Canto hondo at In Focus

We are pleased to announce the opening of Canto hondo, next thursday, October 25th, in the framework of ARTBO I Feria 2022. This group exhibition, curated by Paula Bossa, brings together works by Ethel Gilmour, María Teresa Hincapié, María Leguízamo, Luz Lizarazo, Liliana Porter, Liliana Sánchez and César González

Canto hondo [Deep Song] fixes its gaze on the inner world of the feminine, specifically on the instinctive nature or wild woman[1]that wise, intuitive, creative, and visceral force residing in the depths of every woman's soul that is often overshadowed by "over-domestication" or "exclusion by one's surrounding culture." It likewise introduces a masculine voice that integrates and embraces the essence of the wild feminine, managing to renew and redefine what we understand by masculinity.

Singing, in the words of writer and psychoanalyst Clarissa Pinkola Estés, “is a special form of language that makes it possible to achieve things that the spoken voice cannot.” It is also the language of the soul, an expression of truth, of personal power and of one's own needs.[2] A vessel of feminine songs, Canto hondo acknowledges and exalts the deep and enigmatic voices of artists María Teresa Hincapié, Ethel Gilmour, Liliana Porter, Luz Lizarazo, Liliana Sánchez, and María Leguizamo who, through their sensitive and evocative pieces, fully reveal their natural essence. Simultaneously, the artistic voice of Cesar González is materialized in intimate drawings, the majority of which are replete with symbols alluding to mythology and the great women of history. These are integrated to uphold and respond to feminine essence, thus revealing aspects of masculinity that transcend the deep-rooted and obsolete patriarchal frameworks that have long been used to understand the role of men in our society. 

To speak of a deep voice is to speak of our inner world, that intangible, complex universe in which dwell light and shadow, of that which escapes description in words yet we know embraces the deepest and most intimate part of every human being. Rarely do we allow this world be seen for fear of being judged or because excessive ego or intellectualism forbids or masks it.  However, to connect with this universe there must be a longing to do so, as well as willingness to delve into the deepest recesses. We arrive there through activities that require altered consciousness, such as meditation, writing, singing, dance, and artistic creation, among others.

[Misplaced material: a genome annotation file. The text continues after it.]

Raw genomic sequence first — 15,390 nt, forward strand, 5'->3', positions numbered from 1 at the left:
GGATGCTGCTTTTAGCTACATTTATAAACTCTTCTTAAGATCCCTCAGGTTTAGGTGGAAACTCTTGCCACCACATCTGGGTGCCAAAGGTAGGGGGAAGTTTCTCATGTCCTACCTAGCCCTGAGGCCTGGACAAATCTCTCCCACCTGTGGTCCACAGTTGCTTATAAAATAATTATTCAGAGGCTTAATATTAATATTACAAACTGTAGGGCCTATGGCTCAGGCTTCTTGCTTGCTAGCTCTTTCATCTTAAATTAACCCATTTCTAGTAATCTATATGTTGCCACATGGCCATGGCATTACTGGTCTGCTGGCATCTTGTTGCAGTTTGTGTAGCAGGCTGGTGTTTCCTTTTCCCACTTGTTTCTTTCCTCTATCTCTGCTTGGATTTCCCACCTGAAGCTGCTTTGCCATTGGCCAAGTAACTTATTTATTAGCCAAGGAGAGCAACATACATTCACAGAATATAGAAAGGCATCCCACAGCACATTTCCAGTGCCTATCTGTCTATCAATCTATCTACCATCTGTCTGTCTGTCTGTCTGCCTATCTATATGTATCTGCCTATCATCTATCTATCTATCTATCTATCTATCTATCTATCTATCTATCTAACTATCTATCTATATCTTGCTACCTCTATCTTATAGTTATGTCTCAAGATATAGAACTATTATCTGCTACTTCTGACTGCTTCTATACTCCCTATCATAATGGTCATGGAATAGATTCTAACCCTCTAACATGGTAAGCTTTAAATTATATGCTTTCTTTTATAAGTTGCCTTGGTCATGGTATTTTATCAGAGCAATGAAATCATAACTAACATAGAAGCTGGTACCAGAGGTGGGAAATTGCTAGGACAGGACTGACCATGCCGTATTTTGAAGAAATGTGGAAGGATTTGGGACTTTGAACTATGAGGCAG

Canto hondo is an invitation to open the door to that divine feminine force, essential to women, because as explained by Pinkola Estés, “She is their regulator, she is their soulful heart, the same as the human heart regulates the physical body.” For men, this force lends to greater awareness, rootedness, and compassion. In the words of artist Cesar González, “Visiting with feminine energy is not about the masculine becoming more feminine, but about better integrating the masculine. It is about discovering more about these archaic forces that belong to the wild, but to shed ever more light on the experience of the masculine in order to accompany a femininity connected to its instinctive essence.”

Let us then free our deep voice as González has done in his work by making technical and emotional reflections on the work of six female artists—not only to underline his admiration for them, but to resignify his own masculine voice. Meanwhile, these women bare their souls through the use of “tangible ways to soften old scar tissue, balm old wounds, and envision anew.”[3]


                                                                                                         Paula Bossa




[1] The book "Women Who Run with the Wolves" by writer, Jungian psychiatrist, poet, and singer Clarissa Pinkola Estés uses stories from different cultures to examine and understand the wild woman archetype, and is the starting point and inspiration for the creation of this exhibition. 

[2] Clarissa Pinkola Estés, Mujeres que corren con los lobos (Barcelona: Ediciones B.S.A,2005), 43.

[3]Pinkola Estés, 28.